Toronto Restaurant Ordered To Pay $10,000 After Asking Black Customers To Pre-pay For Meals

A Toronto restaurant has been forced to pay CAD$10,000 ($7,777) in compensation to a black customer after it forced him and three companions, who were also black, to pay for their meals in advance.

The Ontario Human Rights Tribunal found that Hong Shing Chinese Restaurant, a popular eatery just east of Toronto's Chinatown, violated the Canadian province's human rights code when its staff treated Emile Wickham, now 31, as a "potential thief in waiting," a ruling published by the Canadian Legal Information Instititute (CanLII) states.

A woman sits at her vegetable stand in Toronto's Chinatown April 28, 2003 in Toronto, Ontario. A nearby restaurant has been forced to pay CAD$10,000 ($7,777) in compensation after asking black customers to pre-pay for their meals. David Lucas/Getty

Wickham, who was born in Trinidad and Tobago and immigrated to Canada 11 years ago, had visited Hong Shing in May 2014 to celebrate his birthday with friends, according to the ruling. He was surprised, however, when he and his friends were asked to pay for their meals in advance shortly after placing their order.

The group asked the server why they were being asked to pre-pay for food, but obliged after being told it was restaurant policy.

Wickham questioned whether his group had been targeted by restaurant staff because they were black and decided to poll other customers on whether they had also been asked to pay for their meals in advance. The answer was no, the Toronto man testified at an April tribunal hearing.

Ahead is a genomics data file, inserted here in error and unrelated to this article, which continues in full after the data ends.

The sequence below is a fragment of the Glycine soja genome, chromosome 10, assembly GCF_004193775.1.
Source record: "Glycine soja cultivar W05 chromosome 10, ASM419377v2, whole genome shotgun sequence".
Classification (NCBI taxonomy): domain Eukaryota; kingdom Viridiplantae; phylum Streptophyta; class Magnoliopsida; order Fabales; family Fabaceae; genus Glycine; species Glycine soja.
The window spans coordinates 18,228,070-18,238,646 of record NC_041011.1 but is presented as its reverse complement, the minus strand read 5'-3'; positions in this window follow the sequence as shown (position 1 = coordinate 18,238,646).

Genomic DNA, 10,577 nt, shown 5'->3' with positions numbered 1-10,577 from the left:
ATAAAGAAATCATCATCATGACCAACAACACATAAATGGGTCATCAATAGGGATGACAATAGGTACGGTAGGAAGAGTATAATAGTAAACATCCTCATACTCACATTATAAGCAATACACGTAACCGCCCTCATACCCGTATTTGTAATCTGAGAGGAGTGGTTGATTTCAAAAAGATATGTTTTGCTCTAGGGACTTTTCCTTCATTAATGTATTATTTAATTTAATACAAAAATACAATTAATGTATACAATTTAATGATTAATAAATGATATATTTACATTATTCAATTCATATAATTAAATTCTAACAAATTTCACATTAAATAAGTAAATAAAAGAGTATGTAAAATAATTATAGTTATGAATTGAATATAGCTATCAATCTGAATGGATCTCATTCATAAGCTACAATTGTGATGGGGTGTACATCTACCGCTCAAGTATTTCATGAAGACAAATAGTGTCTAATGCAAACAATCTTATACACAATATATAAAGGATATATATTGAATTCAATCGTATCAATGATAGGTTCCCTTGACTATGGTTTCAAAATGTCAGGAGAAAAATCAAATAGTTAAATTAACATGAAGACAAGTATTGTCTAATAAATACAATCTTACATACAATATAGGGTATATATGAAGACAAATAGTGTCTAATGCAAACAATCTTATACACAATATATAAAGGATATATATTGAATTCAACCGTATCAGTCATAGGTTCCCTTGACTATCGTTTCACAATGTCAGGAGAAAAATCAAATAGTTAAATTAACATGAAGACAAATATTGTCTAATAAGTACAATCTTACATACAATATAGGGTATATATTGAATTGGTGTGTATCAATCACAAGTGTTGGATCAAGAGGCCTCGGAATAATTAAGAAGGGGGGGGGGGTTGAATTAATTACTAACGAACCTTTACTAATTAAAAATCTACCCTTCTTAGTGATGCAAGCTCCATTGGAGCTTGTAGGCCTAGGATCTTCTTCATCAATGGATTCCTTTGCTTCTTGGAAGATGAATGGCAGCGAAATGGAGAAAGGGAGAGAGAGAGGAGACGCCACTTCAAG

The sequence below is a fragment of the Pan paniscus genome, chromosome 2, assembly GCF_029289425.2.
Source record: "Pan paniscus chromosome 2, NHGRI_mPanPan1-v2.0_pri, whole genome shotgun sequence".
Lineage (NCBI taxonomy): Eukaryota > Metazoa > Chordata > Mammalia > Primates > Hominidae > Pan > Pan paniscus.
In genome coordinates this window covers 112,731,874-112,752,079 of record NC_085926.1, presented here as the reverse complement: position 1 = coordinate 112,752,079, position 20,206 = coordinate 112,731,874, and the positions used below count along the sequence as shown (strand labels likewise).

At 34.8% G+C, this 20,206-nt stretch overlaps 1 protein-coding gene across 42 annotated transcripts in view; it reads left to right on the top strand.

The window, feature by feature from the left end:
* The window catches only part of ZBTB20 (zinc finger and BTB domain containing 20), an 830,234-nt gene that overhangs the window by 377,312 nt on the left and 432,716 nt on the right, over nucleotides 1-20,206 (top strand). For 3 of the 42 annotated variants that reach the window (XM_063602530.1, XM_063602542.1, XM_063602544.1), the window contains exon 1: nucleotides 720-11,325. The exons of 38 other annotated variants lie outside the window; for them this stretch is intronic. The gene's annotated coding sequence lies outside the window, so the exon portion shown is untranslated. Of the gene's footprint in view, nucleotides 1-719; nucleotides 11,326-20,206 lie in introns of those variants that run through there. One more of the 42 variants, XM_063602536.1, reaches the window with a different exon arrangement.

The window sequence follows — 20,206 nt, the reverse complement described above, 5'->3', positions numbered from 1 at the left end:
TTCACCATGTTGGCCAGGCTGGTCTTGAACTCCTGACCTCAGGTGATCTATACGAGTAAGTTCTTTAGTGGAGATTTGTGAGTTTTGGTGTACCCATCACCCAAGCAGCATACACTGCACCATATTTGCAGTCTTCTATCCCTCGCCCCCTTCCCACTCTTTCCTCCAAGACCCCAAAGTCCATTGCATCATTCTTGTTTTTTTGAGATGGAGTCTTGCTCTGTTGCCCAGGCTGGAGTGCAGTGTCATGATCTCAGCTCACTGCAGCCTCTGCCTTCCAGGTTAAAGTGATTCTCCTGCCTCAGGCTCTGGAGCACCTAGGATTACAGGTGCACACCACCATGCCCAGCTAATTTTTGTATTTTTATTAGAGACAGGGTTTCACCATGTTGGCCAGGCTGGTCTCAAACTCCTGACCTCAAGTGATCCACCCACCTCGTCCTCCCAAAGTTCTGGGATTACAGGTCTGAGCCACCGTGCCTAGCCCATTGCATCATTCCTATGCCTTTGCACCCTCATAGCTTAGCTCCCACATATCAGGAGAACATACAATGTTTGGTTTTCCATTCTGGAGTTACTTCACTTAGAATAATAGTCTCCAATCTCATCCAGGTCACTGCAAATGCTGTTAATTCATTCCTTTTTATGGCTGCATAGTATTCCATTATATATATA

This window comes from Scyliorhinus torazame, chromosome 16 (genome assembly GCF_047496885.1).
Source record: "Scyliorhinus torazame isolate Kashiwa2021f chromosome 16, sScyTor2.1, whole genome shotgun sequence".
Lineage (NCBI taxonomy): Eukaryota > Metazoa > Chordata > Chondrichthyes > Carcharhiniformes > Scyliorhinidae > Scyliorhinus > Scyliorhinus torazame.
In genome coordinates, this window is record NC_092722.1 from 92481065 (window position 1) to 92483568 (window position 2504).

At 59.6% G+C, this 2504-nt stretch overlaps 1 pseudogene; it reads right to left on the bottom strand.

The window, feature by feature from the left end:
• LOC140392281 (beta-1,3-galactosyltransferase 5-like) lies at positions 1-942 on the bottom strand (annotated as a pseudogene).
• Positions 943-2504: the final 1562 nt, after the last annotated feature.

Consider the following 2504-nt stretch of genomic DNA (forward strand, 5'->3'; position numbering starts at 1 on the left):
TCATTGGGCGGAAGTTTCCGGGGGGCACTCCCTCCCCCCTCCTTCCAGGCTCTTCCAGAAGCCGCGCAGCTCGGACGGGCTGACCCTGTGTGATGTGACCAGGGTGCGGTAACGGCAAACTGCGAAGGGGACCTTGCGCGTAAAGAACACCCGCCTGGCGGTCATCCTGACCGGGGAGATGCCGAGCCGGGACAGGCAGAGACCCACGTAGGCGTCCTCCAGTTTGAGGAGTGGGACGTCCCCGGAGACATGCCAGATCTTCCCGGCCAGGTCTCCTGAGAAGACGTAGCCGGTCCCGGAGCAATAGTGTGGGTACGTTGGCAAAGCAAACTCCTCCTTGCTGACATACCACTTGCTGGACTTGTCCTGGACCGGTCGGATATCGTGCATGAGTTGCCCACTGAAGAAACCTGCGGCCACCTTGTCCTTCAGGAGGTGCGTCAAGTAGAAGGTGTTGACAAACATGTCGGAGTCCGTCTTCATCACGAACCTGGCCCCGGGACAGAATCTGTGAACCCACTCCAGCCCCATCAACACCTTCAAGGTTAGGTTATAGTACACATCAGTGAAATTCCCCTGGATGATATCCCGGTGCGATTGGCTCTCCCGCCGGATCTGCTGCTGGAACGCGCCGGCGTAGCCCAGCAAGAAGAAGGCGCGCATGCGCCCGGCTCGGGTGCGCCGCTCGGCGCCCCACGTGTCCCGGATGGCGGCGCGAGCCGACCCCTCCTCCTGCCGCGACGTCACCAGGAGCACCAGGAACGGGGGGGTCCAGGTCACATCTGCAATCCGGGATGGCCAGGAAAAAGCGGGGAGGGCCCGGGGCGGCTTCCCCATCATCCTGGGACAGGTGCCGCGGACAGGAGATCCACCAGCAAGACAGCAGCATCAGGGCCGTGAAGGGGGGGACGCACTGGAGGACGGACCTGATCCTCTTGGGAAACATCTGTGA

When a server returned to to Wickham's table, he and his friends questioned them once again about the restaurant's policies and the server eventually admitted that their group had been the only table forced to prepay. Joined by another staff member, the server offered Wickham's group a refund, which they accepted before leaving the restaurant.

With the incident still on his mind roughly a year later, Wickham decided to file a complaint with the human rights tribunal in May 2015.

Adjudicator Esi Codjoe found that restaurant staff had practiced anti-black racism, violating section 1 of Ontario's human rights code, which demands equal treatment for customers accessing goods, services and facilities.

Codjoe said Wickham's "mere presence as a black man in a restaurant was presumed to be sufficient evidence of his presumed propensity to engage in criminal behavior."

Hong Shing did not have staff or legal representation present at the tribunal hearing, according to the decision.

However, the restaurant did submit a response to the tribunal through a lawyer six months after Wickham's human rights complaint was filed.

The restaurant said in its response that the eatery "attracts something of a transient crowd" and claimed dine and dash incidents, where customers leave without paying, were common. Hong Shing claimed that as a result, the restaurant adopted a policy of asking customers who staff did not recognize to pay in advance for food.

"There was never any intent to discriminate against the applicant; all customers who are not know to be regulars are treated the same way," the restaurant alleged, adding that because Wickham had waited a year after the incident to file his complaint, Hong Shing was unable to investigate the complaint "to ascertain what actually transpired on the night in question."